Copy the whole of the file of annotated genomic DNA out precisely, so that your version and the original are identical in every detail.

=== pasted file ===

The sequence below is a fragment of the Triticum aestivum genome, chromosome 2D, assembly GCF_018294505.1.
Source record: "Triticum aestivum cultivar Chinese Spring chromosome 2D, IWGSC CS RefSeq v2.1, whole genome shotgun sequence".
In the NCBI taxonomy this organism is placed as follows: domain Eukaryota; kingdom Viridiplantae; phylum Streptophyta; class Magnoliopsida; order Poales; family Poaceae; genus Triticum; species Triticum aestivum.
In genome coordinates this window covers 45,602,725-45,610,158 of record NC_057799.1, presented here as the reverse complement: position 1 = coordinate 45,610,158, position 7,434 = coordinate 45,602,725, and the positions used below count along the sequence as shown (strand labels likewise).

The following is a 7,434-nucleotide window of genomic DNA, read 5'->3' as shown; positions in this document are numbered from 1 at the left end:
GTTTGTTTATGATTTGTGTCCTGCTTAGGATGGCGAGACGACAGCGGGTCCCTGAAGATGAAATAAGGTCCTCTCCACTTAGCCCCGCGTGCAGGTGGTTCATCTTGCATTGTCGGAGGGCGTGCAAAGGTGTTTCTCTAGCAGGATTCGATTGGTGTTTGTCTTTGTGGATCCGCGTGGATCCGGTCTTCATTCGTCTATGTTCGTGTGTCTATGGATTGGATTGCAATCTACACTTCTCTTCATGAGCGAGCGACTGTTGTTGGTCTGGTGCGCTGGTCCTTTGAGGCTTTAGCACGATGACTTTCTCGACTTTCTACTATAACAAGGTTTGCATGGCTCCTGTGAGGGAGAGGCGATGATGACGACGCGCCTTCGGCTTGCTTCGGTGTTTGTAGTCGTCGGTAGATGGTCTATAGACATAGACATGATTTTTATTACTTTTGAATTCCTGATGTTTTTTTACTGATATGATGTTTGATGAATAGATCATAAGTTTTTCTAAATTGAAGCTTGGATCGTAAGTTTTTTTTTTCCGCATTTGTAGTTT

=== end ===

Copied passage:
The sequence below is a fragment of the Triticum aestivum genome, chromosome 2D, assembly GCF_018294505.1.
Source record: "Triticum aestivum cultivar Chinese Spring chromosome 2D, IWGSC CS RefSeq v2.1, whole genome shotgun sequence".
In the NCBI taxonomy this organism is placed as follows: domain Eukaryota; kingdom Viridiplantae; phylum Streptophyta; class Magnoliopsida; order Poales; family Poaceae; genus Triticum; species Triticum aestivum.
In genome coordinates this window covers 45,602,725-45,610,158 of record NC_057799.1, presented here as the reverse complement: position 1 = coordinate 45,610,158, position 7,434 = coordinate 45,602,725, and the positions used below count along the sequence as shown (strand labels likewise).

The following is a 7,434-nucleotide window of genomic DNA, read 5'->3' as shown; positions in this document are numbered from 1 at the left end:
GTTTGTTTATGATTTGTGTCCTGCTTAGGATGGCGAGACGACAGCGGGTCCCTGAAGATGAAATAAGGTCCTCTCCACTTAGCCCCGCGTGCAGGTGGTTCATCTTGCATTGTCGGAGGGCGTGCAAAGGTGTTTCTCTAGCAGGATTCGATTGGTGTTTGTCTTTGTGGATCCGCGTGGATCCGGTCTTCATTCGTCTATGTTCGTGTGTCTATGGATTGGATTGCAATCTACACTTCTCTTCATGAGCGAGCGACTGTTGTTGGTCTGGTGCGCTGGTCCTTTGAGGCTTTAGCACGATGACTTTCTCGACTTTCTACTATAACAAGGTTTGCATGGCTCCTGTGAGGGAGAGGCGATGATGACGACGCGCCTTCGGCTTGCTTCGGTGTTTGTAGTCGTCGGTAGATGGTCTATAGACATAGACATGATTTTTATTACTTTTGAATTCCTGATGTTTTTTTACTGATATGATGTTTGATGAATAGATCATAAGTTTTTCTAAATTGAAGCTTGGATCGTAAGTTTTTTTTTTCCGCATTTGTAGTTT